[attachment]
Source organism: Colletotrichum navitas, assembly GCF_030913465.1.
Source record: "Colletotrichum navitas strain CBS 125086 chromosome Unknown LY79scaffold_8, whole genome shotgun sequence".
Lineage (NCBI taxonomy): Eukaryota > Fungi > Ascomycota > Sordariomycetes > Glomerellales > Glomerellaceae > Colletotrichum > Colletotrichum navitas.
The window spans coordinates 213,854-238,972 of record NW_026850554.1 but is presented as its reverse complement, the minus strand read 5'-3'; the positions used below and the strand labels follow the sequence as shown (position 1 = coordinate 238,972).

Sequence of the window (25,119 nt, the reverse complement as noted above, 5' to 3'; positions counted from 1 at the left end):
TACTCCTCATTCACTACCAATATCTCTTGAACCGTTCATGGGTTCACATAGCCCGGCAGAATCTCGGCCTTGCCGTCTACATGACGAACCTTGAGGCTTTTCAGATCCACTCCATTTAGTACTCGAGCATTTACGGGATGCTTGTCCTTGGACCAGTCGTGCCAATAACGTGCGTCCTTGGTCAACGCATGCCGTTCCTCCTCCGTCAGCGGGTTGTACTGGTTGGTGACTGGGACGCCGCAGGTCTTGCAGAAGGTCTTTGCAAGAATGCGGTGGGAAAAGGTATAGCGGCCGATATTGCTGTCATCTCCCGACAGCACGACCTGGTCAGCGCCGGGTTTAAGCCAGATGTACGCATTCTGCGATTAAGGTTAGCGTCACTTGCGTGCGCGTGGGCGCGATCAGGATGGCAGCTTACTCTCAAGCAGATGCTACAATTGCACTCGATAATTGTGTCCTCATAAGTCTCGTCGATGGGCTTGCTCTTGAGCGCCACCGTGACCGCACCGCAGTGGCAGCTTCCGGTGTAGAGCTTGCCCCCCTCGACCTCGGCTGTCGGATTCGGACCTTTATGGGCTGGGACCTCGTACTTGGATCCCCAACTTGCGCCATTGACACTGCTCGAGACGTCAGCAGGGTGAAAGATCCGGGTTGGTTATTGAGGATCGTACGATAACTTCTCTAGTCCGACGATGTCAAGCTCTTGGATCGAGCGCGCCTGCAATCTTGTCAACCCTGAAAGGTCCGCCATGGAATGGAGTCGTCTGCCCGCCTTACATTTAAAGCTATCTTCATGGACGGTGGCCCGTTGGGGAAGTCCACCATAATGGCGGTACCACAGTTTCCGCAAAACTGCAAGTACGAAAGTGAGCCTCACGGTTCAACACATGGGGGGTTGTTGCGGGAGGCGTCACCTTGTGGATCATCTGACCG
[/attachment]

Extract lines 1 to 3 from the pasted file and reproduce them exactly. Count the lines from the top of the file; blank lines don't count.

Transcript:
Source organism: Colletotrichum navitas, assembly GCF_030913465.1.
Source record: "Colletotrichum navitas strain CBS 125086 chromosome Unknown LY79scaffold_8, whole genome shotgun sequence".
Lineage (NCBI taxonomy): Eukaryota > Fungi > Ascomycota > Sordariomycetes > Glomerellales > Glomerellaceae > Colletotrichum > Colletotrichum navitas.